In May, the National Research Council (NRC), Ontario-based Pond Biofuels and Alberta-based Canadian Natural Resources Limited announced the construction of a $19 million facility that will use algae grown on industrial flue gas to create value-added products, from bio-oil to fertilizer.
The algae will be grown on emissions from natural gas burners, used to produce the steam that’s injected underground during in-situ bitumen extraction. “Unlike other waste streams, the carbon dioxide in flue gas is dilute and hard to capture using current technologies,” says Joy Romero, vice-president of technology development at Canadian Natural. “But algae grow well on flue gas, because there’s nitrogen and sulfur, which they also consume.”
Preliminary calculations show that each tonne of algal biomass will take in 1.8 tonnes of CO2 and will yield 0.3 tonnes of bio-oil similar to naptha: this can be fed directly into Canadian Natural’s existing upgraders or used to transport bitumen. The other 0.7 tonnes will be used as fertilizer or animal feed.
The project will leverage NRC’s decades-long experience in growing algae for fish feed and other applications. “We have a collection of strains gathered from various industrial locations in Canada and we’ve selected the ones that grow well on simulated flue gases,” says Aleks Patrzykat, executive director of Algal Carbon Conversion with the NRC. For its part, Pond Biofuels will provide the bioreactor technology needed to keep algae healthy and happy, which they’ve developed by growing algae on flue gas from a cement plant in St. Marys, Ont. over the past five years. “We have basically drilled a hole in the smokestack, taken everything that comes out and grown algae on it for a protracted period of time,” says Steven Martin, CEO and chief scientist at Pond Biofuels.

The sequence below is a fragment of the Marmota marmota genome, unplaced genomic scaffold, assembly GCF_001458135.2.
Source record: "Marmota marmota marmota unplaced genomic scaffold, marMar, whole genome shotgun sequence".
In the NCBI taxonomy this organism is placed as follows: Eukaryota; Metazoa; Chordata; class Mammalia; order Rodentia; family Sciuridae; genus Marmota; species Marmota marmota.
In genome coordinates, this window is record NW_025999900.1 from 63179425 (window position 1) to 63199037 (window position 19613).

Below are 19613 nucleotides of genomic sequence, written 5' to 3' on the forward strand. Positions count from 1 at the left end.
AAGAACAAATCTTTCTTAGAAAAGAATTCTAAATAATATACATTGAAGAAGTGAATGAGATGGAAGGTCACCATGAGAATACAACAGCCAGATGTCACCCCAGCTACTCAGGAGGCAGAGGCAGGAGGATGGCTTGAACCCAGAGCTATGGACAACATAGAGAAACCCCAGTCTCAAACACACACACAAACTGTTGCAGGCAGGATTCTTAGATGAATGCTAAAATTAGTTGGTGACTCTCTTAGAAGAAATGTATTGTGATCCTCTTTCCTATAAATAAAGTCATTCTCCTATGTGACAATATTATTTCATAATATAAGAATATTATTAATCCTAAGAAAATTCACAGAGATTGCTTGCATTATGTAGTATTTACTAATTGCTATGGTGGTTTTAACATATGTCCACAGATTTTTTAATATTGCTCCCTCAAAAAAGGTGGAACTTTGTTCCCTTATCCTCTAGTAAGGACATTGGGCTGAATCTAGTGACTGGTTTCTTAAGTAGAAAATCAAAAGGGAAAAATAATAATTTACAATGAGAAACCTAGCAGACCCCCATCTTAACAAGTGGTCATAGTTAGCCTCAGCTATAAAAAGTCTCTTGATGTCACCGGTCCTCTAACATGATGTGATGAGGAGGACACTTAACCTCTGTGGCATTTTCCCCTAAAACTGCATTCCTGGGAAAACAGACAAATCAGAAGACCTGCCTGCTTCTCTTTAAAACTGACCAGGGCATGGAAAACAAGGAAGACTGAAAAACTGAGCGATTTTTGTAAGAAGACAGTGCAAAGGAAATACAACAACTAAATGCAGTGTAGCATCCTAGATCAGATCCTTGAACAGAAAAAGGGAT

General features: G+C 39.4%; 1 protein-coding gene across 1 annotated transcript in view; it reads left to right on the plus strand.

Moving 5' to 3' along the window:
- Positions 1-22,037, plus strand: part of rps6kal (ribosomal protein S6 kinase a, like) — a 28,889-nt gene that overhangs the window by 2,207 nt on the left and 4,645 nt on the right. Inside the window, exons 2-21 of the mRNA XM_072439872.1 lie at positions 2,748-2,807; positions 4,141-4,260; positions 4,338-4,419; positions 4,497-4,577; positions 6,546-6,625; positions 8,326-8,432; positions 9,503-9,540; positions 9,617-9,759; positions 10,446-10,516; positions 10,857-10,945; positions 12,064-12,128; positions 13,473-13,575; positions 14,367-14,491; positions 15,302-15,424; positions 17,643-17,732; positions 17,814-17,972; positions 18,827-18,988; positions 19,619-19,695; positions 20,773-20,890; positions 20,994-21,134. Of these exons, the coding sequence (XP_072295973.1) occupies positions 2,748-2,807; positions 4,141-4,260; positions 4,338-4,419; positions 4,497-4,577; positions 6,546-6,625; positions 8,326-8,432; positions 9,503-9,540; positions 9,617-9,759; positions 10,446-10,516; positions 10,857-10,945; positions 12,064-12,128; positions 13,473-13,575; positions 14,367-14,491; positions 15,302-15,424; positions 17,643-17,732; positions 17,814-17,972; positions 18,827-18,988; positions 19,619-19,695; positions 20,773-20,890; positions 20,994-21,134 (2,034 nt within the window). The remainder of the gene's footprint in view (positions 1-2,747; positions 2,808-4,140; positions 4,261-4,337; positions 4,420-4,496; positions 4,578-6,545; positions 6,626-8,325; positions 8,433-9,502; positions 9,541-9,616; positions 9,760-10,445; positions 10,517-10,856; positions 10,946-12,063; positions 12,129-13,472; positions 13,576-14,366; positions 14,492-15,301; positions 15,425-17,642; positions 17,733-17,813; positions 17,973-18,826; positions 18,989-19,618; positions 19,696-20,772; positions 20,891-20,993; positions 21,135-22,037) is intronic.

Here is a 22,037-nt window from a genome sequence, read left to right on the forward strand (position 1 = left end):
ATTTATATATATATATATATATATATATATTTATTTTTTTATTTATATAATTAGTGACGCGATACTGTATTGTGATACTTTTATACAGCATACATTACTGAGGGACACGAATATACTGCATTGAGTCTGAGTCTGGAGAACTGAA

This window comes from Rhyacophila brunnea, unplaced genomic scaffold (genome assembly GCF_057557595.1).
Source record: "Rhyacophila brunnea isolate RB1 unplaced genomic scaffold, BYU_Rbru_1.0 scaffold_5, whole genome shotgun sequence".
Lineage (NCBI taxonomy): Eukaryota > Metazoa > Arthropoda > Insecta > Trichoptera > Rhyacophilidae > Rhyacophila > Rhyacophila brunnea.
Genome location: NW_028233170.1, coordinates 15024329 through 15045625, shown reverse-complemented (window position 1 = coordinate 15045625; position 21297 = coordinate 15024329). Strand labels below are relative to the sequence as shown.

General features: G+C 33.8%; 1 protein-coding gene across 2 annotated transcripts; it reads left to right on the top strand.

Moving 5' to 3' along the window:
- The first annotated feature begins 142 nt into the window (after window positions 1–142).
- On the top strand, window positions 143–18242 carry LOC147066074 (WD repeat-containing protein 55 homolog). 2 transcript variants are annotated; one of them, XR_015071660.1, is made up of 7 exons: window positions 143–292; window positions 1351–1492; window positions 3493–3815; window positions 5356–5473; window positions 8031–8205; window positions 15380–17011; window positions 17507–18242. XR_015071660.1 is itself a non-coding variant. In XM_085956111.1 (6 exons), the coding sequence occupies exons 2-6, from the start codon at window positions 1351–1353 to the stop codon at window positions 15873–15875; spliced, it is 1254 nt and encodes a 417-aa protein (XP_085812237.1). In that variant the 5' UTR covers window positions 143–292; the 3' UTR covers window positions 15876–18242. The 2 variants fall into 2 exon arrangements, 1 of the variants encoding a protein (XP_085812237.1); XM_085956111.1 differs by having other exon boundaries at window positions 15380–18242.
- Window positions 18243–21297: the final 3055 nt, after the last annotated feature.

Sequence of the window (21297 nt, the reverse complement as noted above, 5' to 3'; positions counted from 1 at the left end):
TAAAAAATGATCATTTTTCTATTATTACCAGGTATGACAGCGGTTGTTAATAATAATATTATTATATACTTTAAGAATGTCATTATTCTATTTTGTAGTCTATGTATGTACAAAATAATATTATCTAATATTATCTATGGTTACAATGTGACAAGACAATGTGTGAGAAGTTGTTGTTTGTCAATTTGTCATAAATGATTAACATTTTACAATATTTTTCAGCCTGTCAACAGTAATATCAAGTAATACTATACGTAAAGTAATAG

The new facility, which will be more than 10 times the size of Pond’s demonstration plant, is set to be commissioned in early 2014, a timeline Martin calls “aggressive but achievable.” If successful, it could go a long way toward combating algae’s reputation as a fringe technology. “If a company such as Canadian Natural deploys this technology commercially, that will do all the convincing,” says Patrzykat.